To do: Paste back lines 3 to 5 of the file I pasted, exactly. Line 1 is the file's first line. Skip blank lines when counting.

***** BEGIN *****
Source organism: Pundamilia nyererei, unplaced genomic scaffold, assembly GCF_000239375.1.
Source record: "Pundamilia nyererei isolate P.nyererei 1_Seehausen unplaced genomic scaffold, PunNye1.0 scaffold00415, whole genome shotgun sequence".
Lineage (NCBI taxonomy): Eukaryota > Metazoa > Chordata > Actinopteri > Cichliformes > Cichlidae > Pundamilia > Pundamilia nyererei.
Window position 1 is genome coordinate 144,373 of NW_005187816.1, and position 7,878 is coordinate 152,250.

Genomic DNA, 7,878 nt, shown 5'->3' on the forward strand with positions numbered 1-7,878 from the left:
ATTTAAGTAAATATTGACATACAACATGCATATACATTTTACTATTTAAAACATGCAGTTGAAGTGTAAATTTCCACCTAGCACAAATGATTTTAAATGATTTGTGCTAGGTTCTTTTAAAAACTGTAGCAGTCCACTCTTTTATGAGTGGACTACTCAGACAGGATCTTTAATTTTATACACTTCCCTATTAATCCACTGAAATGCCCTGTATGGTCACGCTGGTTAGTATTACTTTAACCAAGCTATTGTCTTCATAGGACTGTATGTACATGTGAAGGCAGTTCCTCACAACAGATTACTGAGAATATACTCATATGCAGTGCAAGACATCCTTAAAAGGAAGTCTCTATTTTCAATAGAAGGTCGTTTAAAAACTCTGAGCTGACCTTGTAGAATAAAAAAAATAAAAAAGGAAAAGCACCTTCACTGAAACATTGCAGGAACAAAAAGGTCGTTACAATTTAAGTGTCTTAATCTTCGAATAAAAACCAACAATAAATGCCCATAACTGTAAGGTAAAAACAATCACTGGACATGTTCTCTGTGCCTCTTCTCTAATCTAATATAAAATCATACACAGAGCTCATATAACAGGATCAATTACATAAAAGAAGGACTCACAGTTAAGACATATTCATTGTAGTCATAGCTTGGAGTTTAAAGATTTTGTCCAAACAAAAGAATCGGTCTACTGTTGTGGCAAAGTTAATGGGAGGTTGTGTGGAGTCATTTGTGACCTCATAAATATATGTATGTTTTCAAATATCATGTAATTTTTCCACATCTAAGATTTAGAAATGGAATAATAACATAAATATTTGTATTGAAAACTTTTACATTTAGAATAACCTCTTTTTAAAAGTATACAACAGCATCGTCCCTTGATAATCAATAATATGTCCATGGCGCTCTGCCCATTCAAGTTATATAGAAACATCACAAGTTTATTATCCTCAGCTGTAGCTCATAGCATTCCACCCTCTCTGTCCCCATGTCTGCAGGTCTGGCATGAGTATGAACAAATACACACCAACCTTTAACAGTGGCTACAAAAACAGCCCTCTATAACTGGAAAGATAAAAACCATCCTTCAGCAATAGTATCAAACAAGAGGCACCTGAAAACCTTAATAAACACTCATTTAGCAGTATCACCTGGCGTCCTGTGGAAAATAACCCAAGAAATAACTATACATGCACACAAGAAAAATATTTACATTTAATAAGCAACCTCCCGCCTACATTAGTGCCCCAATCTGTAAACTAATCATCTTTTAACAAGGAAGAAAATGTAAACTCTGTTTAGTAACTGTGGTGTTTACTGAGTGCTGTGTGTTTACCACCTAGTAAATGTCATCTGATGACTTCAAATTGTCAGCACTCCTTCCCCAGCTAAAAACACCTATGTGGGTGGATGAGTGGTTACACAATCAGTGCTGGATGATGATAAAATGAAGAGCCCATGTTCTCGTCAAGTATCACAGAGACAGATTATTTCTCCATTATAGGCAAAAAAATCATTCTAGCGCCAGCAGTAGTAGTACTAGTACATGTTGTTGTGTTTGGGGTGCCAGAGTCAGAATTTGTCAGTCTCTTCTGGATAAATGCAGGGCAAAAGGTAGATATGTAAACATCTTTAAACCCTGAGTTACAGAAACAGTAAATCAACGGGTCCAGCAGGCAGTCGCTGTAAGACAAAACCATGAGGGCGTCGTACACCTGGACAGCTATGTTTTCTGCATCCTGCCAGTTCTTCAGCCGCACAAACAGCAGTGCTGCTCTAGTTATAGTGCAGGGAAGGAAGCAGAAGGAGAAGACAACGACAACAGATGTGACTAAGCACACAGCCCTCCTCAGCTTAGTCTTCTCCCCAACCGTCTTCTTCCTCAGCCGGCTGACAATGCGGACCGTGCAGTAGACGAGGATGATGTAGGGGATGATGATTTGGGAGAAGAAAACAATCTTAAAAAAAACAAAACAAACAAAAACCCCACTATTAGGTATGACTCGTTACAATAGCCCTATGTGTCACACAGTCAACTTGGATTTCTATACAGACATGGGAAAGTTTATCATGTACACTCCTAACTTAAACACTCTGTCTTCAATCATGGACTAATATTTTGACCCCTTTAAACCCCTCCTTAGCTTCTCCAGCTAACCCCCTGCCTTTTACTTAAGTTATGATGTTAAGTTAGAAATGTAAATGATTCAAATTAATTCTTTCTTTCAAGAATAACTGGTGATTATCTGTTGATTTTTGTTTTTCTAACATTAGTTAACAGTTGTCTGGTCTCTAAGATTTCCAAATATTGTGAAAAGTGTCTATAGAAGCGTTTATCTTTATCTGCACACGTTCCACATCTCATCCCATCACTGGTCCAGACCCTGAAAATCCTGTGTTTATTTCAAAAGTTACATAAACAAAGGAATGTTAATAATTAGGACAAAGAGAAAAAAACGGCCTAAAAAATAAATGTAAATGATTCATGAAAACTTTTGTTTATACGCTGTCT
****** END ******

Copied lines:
Lineage (NCBI taxonomy): Eukaryota > Metazoa > Chordata > Actinopteri > Cichliformes > Cichlidae > Pundamilia > Pundamilia nyererei.
Window position 1 is genome coordinate 144,373 of NW_005187816.1, and position 7,878 is coordinate 152,250.

Genomic DNA, 7,878 nt, shown 5'->3' on the forward strand with positions numbered 1-7,878 from the left: